The NFL season is scheduled to start in less than five months, but it's possible games will be played without fans this year because of the ongoing COVID-19 pandemic.
Noting he's used to playing without fans for offseason team activity practices and that contests without "pomp and circumstance" could be "refreshing," Minnesota Vikings quarterback Kirk Cousins seemed unfazed by that possibility in a recent conference call with reporters (h/t Courtney Cronin of ESPN):
"Honestly, we practice every day in an empty grass area and pump in fake crowd noise for away games. But more often than not, you're used to it. OTA practices don't have a lot of pomp and circumstance to them. So honestly to go out and just play the game would kind of be refreshing, a breath of fresh air, to just let us know that we don't have to have all the smoke and the fire, we can just play football. So as long as we're playing the game, I won't have a lot of complaints, and hopefully if it's still not returned to normal, we can find a way to make it work."
Cousins isn't the only star trying to look at the bright side.
San Francisco 49ers tight end George Kittle told Mike Florio of Pro Football Talk that playing in normally boisterous road environments such as Seattle or New Orleans sans fans "will make my job [a] lot easier."
Players might have to get used to that possibility.
Per the latest World Health Organization numbers, at least 553,822 people have tested positive for COVID-19, and at least 21,972 people have died. At least 29,308 new cases occurred on Monday alone.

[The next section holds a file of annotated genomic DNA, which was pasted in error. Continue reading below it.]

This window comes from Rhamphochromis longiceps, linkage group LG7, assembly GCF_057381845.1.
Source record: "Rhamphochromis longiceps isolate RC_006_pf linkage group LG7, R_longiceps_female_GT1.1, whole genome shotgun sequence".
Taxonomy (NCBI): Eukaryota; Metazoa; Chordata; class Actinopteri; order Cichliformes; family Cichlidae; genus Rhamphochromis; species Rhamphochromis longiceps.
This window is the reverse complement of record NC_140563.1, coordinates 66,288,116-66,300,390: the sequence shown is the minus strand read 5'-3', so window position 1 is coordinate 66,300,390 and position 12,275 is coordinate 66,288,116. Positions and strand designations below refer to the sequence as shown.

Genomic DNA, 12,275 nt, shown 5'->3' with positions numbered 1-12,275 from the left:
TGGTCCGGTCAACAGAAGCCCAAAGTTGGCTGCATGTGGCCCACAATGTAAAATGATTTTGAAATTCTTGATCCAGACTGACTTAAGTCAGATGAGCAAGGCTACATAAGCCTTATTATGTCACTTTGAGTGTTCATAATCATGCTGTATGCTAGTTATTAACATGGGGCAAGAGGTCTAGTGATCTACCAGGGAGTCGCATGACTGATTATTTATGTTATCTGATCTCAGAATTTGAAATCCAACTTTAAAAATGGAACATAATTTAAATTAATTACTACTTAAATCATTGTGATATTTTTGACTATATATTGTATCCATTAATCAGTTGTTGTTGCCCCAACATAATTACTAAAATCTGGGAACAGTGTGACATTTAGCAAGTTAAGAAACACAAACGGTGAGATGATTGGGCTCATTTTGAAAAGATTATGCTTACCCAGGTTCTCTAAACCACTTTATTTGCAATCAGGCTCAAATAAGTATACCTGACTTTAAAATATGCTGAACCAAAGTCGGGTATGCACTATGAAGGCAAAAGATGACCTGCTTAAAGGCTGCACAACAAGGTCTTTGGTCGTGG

However, the U.S. and the rest of the world are in the fight against COVID-19 for the long haul, making gatherings of tens of thousands of people for games, concerts and other events seem impossible for quite some time.
Dr. Zeke Emanuel, who is the vice provost for global initiatives and director of the Healthcare Transformation Institute at the University of Pennsylvania, said the following in a panel discussion with New York Times Magazine on April 10: "Larger gatherings—conferences, concerts, sporting events—when people say they're going to reschedule this conference or graduation event for October 2020, I have no idea how they think that's a plausible possibility. I think those things will be the last to return. Realistically we're talking fall 2021 at the earliest."
Ultimately, professional sports without fans might become the norm when they initially return, creating an odd atmosphere in which a game could closely resemble the sights and sounds of the OTA practices Cousins referenced.